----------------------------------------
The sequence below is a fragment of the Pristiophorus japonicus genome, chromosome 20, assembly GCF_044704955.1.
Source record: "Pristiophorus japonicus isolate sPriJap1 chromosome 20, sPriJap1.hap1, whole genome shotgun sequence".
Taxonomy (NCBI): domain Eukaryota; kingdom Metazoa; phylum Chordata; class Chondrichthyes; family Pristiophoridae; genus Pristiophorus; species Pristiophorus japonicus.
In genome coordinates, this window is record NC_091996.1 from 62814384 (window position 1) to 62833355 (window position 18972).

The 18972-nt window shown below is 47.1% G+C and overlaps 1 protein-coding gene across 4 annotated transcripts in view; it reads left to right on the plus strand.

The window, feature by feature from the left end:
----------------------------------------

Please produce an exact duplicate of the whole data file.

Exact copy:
The sequence below is a fragment of the Pristiophorus japonicus genome, chromosome 20, assembly GCF_044704955.1.
Source record: "Pristiophorus japonicus isolate sPriJap1 chromosome 20, sPriJap1.hap1, whole genome shotgun sequence".
Taxonomy (NCBI): domain Eukaryota; kingdom Metazoa; phylum Chordata; class Chondrichthyes; family Pristiophoridae; genus Pristiophorus; species Pristiophorus japonicus.
In genome coordinates, this window is record NC_091996.1 from 62814384 (window position 1) to 62833355 (window position 18972).

The 18972-nt window shown below is 47.1% G+C and overlaps 1 protein-coding gene across 4 annotated transcripts in view; it reads left to right on the plus strand.

The window, feature by feature from the left end: